Right off the bat, I must tell you that I stole this idea from my friend Whitney, who I am certain stole it from no one. She is simply brilliant on her own. She wrote one about me, but it was far, far too generous. I thought I'd make it a bit more accurate.

I am: insecure
I think: more slowly than I used to
I know: useless pop culture trivia
I want: to be less critical
I have: a happy, funny, adorable son
I wish: I kept a cleaner home
I hate: migraines
I miss: my waistline
I fear: cancer, car wrecks, nuclear war... you name it
I feel: weary
I hear: the dishwasher - strangely, one of my favorite sounds
I crave: Starbuck's Java Chip ice cream
I search: for contentment
I wonder: about the what-ifs
I regret: not always valuing virtue
I ache: for anyone who doesn't know God's love
I care: what other people think of me
I always: pretend that I don't
I am not: high-strung
I believe: that Jesus loves me
I sing: joyfully
I dance: awkwardly
I cry: often and loudly
I don't always: floss, even though I know better
I fight: my human nature
I write: honestly
I never: know when to bite my tongue
I listen: without judgment
I need: affirmation. Lots and lots of affirmation.
I am happy: today

Thursday, June 12, 2008

golfing with ben

I had a simply wonderful day with my husband today. Ben and I have been married for almost eight years, and he's been my honey since I was nineteen. He has always been my best friend, my sounding board, my cheerleader. There's always good conversation and laughing. Lots and lots of laughing. But as life tends to go, with careers and children and more to do than we have time for, we don't get a lot of "us" time these days. I decided that as part of his birthday week (yes, at our house we get a week - and I often get a month), we would spend a day playing golf together. We used to play quite a bit pre-baby, but it's been ages since we got to go. So I was really looking forward to a day on the links with my buddy.

We dropped Eli off at a friend's house and headed to the beautiful Red Tail course in Beaverton. It was as pretty as it was described on the website, and unfortunately for me, as challenging. I'm not what you'd call a "good" golfer. I learned a new rule today - the "you can't score higher than double the par" rule. I got to use that rule on nearly every hole. Poor golfing aside, I so enjoyed the warm, sunny day, a couple of cold beers, and uninterrupted conversation with my sweetie.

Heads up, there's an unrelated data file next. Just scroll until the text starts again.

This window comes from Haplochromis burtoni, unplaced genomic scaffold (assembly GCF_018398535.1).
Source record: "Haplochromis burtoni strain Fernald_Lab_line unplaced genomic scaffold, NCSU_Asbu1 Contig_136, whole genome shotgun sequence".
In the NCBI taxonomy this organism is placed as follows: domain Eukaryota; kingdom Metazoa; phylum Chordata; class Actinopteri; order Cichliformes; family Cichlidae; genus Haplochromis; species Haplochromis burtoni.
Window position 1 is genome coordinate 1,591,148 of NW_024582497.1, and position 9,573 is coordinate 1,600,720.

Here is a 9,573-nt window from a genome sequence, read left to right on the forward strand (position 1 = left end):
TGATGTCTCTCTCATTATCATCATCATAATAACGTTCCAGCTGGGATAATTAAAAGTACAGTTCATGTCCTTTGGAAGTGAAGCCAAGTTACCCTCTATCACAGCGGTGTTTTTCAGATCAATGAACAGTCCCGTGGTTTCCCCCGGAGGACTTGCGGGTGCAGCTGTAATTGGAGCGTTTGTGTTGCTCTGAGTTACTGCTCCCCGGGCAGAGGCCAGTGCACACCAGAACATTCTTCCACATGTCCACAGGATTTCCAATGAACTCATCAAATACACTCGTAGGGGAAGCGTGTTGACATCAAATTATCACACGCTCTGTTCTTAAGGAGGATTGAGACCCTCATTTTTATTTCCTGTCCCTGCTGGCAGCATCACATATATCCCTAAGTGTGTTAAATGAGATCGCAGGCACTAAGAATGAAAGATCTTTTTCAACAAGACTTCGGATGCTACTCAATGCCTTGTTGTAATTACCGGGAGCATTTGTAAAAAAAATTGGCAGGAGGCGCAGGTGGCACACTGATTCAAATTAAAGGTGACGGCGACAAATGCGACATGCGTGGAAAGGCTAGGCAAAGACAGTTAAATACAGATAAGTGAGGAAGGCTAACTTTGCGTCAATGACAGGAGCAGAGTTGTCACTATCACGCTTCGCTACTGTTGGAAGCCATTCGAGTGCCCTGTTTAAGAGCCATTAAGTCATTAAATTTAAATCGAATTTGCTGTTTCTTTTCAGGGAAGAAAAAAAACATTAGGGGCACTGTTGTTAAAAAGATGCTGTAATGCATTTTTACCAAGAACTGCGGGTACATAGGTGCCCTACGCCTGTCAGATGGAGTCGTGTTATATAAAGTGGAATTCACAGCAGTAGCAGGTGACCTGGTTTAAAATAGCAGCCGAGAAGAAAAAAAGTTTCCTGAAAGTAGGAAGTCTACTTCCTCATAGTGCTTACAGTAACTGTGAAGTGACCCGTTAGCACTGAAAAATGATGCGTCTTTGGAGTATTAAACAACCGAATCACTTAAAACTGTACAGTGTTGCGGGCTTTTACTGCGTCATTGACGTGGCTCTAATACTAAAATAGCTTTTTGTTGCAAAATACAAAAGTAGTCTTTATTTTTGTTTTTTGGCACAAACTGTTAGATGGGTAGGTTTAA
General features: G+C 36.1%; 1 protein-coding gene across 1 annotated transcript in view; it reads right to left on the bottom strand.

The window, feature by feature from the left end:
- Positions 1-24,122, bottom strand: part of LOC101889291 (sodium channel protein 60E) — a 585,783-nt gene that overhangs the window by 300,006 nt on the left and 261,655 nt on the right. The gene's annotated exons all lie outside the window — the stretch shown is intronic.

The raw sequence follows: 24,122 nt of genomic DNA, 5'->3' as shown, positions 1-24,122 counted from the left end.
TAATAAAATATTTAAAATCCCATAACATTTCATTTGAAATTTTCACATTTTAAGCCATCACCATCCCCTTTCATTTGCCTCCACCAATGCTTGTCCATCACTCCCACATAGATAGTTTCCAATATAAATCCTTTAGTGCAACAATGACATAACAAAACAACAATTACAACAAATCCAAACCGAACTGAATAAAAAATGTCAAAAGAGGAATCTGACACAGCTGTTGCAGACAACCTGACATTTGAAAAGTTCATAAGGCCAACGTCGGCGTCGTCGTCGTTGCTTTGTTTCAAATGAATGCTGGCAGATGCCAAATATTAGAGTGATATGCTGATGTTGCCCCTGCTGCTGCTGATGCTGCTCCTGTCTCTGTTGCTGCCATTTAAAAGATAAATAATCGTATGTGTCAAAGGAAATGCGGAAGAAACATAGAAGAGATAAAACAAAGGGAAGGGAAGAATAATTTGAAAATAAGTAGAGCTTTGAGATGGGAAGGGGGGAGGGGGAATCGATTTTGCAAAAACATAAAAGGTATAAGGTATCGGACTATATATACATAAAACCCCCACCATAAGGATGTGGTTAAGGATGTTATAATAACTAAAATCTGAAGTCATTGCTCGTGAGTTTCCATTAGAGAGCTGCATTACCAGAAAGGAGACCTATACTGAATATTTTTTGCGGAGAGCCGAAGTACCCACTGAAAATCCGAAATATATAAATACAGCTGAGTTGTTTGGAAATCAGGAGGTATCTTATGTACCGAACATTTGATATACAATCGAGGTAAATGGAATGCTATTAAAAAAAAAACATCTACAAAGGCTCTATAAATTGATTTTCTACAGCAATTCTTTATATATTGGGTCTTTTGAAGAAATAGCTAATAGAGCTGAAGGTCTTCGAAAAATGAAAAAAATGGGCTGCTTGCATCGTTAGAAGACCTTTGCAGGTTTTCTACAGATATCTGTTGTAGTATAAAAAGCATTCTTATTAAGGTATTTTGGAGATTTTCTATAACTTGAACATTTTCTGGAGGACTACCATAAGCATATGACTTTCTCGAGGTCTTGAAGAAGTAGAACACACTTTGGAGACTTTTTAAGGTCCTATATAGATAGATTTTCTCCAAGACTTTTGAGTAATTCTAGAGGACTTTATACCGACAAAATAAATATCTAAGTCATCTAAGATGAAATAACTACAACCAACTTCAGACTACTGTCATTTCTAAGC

Tuesday, June 10, 2008

you really want to hate her

I've known my friend Liz since preschool. From what I've been told, we both liked to chase boys. Our mothers became friends, and it just happened that Elizabeth went to the same Catholic school where my mom taught (and therefore I attended). We were inseparably best friends throughout elementary school. We carpooled to ballet together for years. I have vivid memories of us in the back of her van, changing into our leotards and tights and eating crisp apple slices and carrot sticks. Or the thrill of seeing our recital costumes for the first time (minus the unfortunate misstep of the butter tub hats). Or waiting in the wings at Jewett Auditorium, counting the beats until we made our grand entrance as rose attendants, playing cards, or guests at the wedding of the Little Mermaid.

Eliza (as she was known then) and I shared a love of writing stories. We created and performed elaborate plays on the blacktop playground. We spent nights snuggled up in her amazing playhouse, pretended to be mermaids in my swimming pool, ran away from the orphanage in my grandmother's old hats, and solved mysteries as detectives Snyder and McGraw. We had wildly active imaginations and the 1980's freedom to roam our neighborhoods without adult supervision.

We also got into trouble. A lot. Once when Liz was playing at my house, we decided to investigate the attic. I'd never been to the attic, and I wasn't even certain we had an attic, but I knew there was some kind of door on the ceiling of our huge walk-in pantry. So we hauled inside my dad's enormous, rickety old wooden ladder and somehow manuevered it up the stairs to the kitchen and into the pantry. It was a tight squeeze. I was on the top rung of the ladder when we heard my parents returning from their bike ride. (Yes, children, in those days parents went out bike riding and left their children home alone. It was safe - I think.) I scrambled down the ladder and we raced down the stairs. I remember that my dad was coming in the back door just as my left foot rounded the corner at the bottom of the stairs. I don't know what we were expecting - that he would see the ladder and think, "Man, I can't believe I brought this ladder in here and forgot to take it out?" We had just made it to my bedroom when we heard my dad yell "ALISA!" in the "you are in so much trouble right now" tone. And I was.